Survivor and Witness to El Paso Walmart Mass Shooting Deported
August 3, 2019 is a day that changed the lives of many El Pasoans and fronterizos in our community. It was the day a person from outside of our community drove hundreds of miles with the specific intention of killing our friends and neighbors. Today, we still mourn 23 people who died as a result of his hatred. We also thank God for those who survived, and pray that He is with them as they live with the trauma of what they witnessed that day. One of those witnesses and survivors is a woman named Rosa.
Rosa was born in Ciudad Juarez and moved to El Paso when she was 14 years old. She made friends in El Paso, graduated from high school, and worked in El Paso. It was her dream to go to college, but accepted that it was not a possibility for her because she was undocumented.
On August 3, a trip to the grocery story changed Rosa’s life forever.
“My sister was driving and when we saw what was happening she went into shock. Her children were shouting, ‘Mom, let’s go! Mom, let’s go!’ My sister finally reacted and we left. We didn’t stay because we were scared to stay and be killed,” recalled Rosa.
Rosa and her family were able to get away uninjured. However, the trauma is still something she lives with every day. Following the shooting, Rosa watched news coverage and heard that police were looking for witnesses to come forward.
“When you are illegal, you don’t want to talk. You do not want to be seen, but something was telling me, you need to go and tell what you saw,” said Rosa.
Rosa is represented by Anna Hey, Supervisor of the Crime Victims Unit at Diocesan Migrant and Refugee Services. Ms. Hey accompanied Rosa to speak with the El Paso Police Department, the FBI and Homeland Security Investigators about what she witnessed.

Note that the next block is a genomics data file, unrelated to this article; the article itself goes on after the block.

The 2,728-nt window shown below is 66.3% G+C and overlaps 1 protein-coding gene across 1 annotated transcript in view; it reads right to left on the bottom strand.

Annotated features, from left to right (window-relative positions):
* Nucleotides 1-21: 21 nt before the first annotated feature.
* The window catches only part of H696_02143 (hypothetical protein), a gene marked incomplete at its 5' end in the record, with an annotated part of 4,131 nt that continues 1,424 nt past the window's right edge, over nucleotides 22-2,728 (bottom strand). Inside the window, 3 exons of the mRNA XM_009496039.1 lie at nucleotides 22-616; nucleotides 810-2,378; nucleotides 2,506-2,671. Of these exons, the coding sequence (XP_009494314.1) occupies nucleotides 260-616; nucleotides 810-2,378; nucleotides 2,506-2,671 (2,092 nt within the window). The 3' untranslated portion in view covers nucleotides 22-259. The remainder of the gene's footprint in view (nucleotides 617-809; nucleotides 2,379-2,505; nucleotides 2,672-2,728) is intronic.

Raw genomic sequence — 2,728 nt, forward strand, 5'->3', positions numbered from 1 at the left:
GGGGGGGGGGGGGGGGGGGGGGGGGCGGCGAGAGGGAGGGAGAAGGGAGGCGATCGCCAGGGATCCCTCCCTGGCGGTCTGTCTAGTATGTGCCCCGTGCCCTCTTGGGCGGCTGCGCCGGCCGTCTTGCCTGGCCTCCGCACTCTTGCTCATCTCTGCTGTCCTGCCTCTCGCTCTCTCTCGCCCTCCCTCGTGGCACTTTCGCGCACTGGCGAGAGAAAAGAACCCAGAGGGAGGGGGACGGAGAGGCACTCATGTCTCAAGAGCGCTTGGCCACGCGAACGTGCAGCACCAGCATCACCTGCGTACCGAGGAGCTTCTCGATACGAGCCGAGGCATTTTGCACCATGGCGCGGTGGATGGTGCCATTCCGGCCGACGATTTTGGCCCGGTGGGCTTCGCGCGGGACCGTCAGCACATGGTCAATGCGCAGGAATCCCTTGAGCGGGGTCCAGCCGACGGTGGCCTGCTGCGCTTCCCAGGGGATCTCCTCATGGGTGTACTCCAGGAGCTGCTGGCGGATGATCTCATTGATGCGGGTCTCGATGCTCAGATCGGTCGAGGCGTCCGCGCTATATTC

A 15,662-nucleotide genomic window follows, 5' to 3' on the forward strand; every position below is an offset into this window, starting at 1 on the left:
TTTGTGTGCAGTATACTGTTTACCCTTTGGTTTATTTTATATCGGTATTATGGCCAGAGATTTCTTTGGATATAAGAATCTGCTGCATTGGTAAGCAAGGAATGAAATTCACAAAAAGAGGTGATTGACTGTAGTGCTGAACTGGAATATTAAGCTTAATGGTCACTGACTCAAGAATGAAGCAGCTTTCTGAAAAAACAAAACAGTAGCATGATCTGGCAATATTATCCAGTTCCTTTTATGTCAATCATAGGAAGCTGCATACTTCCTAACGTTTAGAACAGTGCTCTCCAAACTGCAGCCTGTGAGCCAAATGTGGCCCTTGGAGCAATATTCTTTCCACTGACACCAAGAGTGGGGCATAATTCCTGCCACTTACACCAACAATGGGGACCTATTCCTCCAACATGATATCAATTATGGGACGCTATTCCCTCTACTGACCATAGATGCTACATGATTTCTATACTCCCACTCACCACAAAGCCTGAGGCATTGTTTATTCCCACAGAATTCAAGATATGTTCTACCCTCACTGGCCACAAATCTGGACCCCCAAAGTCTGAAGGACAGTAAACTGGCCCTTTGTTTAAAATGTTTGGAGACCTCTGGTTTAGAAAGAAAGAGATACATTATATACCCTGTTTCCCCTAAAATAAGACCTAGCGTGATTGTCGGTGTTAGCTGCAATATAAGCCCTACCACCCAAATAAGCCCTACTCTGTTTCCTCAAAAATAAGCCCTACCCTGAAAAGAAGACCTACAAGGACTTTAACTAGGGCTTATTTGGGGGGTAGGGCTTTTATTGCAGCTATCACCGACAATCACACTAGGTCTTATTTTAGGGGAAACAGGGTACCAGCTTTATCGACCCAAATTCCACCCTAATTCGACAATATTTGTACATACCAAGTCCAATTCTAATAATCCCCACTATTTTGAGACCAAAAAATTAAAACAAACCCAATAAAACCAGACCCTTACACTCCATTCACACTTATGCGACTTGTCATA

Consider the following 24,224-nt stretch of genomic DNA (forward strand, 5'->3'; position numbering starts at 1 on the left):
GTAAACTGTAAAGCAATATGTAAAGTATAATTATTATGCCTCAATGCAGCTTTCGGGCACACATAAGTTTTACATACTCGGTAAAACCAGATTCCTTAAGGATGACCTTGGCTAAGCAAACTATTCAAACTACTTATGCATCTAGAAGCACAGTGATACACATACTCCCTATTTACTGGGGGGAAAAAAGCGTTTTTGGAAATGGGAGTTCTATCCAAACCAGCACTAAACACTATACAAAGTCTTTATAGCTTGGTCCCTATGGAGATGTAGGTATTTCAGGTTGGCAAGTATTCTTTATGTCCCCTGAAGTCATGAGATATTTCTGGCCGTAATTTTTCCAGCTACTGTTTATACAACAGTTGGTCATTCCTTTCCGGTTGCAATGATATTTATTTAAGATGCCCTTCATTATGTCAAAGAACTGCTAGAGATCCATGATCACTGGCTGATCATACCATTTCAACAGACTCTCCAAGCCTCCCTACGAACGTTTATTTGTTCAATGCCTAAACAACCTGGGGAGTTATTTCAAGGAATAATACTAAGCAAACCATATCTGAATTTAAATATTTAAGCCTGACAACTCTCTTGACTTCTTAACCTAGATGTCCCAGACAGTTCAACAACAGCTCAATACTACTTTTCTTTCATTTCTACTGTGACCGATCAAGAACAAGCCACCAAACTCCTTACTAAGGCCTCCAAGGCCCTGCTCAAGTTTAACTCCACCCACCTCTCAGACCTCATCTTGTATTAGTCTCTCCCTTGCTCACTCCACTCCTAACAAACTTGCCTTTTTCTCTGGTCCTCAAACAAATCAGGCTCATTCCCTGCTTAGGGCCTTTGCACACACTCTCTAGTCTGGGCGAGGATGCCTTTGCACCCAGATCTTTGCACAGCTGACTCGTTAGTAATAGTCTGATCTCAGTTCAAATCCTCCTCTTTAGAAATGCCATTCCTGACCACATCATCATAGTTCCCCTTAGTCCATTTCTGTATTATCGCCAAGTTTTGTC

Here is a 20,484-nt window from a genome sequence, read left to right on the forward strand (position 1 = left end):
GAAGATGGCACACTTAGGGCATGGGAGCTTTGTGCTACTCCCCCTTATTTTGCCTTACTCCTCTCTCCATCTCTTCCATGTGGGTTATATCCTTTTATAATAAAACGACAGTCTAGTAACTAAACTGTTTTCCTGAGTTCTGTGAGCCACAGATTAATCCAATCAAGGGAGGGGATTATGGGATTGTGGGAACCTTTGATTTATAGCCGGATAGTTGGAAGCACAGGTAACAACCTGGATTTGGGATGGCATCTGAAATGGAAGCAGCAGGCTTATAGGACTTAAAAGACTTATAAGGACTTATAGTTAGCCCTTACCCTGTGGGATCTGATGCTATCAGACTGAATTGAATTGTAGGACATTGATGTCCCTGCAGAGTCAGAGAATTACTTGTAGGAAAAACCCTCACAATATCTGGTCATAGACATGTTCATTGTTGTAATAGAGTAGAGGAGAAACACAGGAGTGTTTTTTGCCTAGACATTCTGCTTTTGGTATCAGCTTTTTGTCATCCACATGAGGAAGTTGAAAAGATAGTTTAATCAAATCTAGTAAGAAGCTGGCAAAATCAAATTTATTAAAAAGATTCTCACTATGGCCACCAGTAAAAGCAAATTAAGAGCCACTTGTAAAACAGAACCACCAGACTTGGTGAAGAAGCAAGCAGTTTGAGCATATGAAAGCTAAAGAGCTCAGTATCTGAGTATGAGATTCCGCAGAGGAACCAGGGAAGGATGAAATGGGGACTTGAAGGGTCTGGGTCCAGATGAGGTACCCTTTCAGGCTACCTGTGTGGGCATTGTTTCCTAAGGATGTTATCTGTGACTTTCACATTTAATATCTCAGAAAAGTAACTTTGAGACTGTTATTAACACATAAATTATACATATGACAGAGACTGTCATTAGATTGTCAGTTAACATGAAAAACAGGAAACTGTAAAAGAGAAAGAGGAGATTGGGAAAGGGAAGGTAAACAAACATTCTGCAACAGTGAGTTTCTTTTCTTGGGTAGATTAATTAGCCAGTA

As a survivor of the Walmart shooting, Rosa is eligible for a U visa. The application requires a certification to prove the applicant has been helpful with an investigation. The El Paso County District Attorney’s Office provided the certification in September 2020, more than a year after the shooting. Rosa was in the process of collecting the additional documents needed for the application, but the process was delayed when many government offices closed to the public due to the coronavirus pandemic.
On the evening of January 27, 2021 Rosa was driving home from work when she was pulled over for a broken brake light. The officer advised Rosa she had unpaid traffic citations from 2015. Rosa explained that she had agreed to a payment plan to those citations in the past, believed they had been resolved. Rosa also had an existing deportation order from 2019. Rosa was arrested and taken to the El Paso County Detention Center.
Only two days later, Rosa was released from jail, and immediately taken into custody by Immigration and Customs Enforcement (ICE). Rosa explained that she was a survivor of the Walmart shooting and was cooperating as a witness. ICE agents decided to deport her anyway.
“Rosa is a survivor of one of the most horrific events to ever take place in El Paso. The decision to deport her amounts to a re-victimization of this young lady, who only came forward to help build the case against the shooter in the racist attack,” said Hey.
Rosa remains in Juarez. Diocesan Migrant and Refugee Services is advocating for Rosa’s return to El Paso. Despite her experience, Rosa remains prepared to testify against the person who attacked our community.
“I want to help even though everything happened. I want to help with what I saw. I want to help my community because it is my community, too,” she said.